“Help me, help you….” – Jerry McGuire
As we continue to meet with and assist ABC members, we notice trends when it comes to Worker’s Compensation Claims and overall Safety Culture. Incident Reporting, OSHA 300 Recording, and Hiring Practices are three miscues that continually arise.
This is your OSHA 301 Form/ABC Incident Report and is required by OSHA to be filled out within 7 calendar days. ABC requires this be filled out within 5 days; we recommend this be filled out within 24 hours. Be sure and capture this information before the details fade. The sooner you report an incident to your account manager, the quicker they are working on the claim - ultimately saving you money. Incident Reporting should not only be used for true accidents due to work-related activities, but also for near Hits/Misses, which can help decrease future risks.
OSHA 300 Recording
If you have more than 10 employees at any time during the previous calendar year, you are required to record workplace injuries and illnesses according to the General Recording Criteria on an OSHA 300 log. Remember not every Worker’s Compensation Claim is an OSHA 300 recordable (….and not every OSHA 300 recordable is a Worker’s Compensation Claim). Determining whether an incident is a recordable event can be tricky. Please contact us to help you navigate this process.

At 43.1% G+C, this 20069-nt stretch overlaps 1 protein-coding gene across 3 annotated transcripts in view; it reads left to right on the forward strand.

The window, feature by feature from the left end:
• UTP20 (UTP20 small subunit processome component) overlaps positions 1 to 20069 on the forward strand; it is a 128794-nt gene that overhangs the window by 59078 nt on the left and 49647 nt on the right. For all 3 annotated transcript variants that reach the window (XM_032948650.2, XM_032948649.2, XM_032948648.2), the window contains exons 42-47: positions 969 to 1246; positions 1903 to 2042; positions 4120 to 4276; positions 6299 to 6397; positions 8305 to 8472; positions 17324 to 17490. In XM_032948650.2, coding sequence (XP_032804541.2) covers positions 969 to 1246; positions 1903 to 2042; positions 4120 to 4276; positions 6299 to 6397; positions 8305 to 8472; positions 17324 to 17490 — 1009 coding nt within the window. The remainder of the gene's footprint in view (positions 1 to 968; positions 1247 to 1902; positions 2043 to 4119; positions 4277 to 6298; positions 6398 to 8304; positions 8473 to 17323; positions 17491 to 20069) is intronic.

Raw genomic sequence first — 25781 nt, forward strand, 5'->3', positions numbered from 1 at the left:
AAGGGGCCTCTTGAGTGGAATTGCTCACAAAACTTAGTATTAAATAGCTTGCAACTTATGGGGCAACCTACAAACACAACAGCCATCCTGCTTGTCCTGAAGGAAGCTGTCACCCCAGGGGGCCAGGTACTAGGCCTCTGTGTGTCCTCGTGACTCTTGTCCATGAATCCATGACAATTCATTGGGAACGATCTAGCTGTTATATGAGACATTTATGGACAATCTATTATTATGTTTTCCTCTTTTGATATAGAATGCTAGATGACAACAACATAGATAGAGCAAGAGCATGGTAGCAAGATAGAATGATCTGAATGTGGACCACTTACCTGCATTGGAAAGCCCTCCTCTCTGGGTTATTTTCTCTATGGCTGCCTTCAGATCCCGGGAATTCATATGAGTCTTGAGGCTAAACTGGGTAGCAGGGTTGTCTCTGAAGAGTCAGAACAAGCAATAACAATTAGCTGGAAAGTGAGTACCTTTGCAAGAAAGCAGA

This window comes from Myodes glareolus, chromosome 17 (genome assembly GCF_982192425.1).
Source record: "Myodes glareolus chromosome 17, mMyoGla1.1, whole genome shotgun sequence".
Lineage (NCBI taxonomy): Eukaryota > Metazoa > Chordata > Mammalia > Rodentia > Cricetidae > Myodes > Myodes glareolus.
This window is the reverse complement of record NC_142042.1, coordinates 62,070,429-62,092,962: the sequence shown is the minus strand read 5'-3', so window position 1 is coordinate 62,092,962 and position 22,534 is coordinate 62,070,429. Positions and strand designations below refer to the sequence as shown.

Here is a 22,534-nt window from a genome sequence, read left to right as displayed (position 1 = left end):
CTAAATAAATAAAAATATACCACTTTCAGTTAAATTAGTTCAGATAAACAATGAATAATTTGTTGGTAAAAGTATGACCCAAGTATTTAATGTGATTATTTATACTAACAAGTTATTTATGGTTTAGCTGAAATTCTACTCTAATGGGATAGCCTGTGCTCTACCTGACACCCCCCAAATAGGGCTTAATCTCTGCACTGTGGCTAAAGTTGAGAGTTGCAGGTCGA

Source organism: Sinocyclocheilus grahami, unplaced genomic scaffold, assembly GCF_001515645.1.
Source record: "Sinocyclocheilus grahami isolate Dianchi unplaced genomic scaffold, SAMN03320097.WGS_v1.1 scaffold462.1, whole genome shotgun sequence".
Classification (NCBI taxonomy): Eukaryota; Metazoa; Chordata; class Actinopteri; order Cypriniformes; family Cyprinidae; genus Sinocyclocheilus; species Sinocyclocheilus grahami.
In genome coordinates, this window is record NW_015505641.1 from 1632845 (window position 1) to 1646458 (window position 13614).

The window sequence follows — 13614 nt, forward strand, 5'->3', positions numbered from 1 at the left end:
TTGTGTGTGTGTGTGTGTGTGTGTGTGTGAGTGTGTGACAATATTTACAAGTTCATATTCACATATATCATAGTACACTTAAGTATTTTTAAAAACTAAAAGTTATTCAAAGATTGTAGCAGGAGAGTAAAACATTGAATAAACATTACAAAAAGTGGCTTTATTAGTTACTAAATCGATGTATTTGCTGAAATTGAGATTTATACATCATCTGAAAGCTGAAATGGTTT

Subsequently, you must post your OSHA 300A Summary from the previous year (not the log) in a common area visible for all employees by February 1st and keep it posted until April 30th.
One of the key elements of a safe working environment is understanding how proper staffing and hiring practices can affect your risk to potential workers’ compensation claims.
This starts with the job posting and application. Put together a detailed job posting and thorough application with specific requirements for what you need. Once you receive applications or resumes, call previous employers and make a few inquiries – ask if the applicant would be considered for re-hire. Ask for an entire work history - do they have a stable work pattern, or do they have new jobs every 6-8 months? Are there any significant gaps within the work history? This could indicate a previous injury, letting you know that the candidate may not be physically suited for the position they are applying for.
Putting together an effective program using these tools during busy times can be challenging. We offer free trainings on these practices for Retro Members and would be happy to meet at a time and place that is convenient for you. If you’d like to discuss these concepts further or set up an appointment, please call David Boehm at (206) 579-5749 or email firstname.lastname@example.org.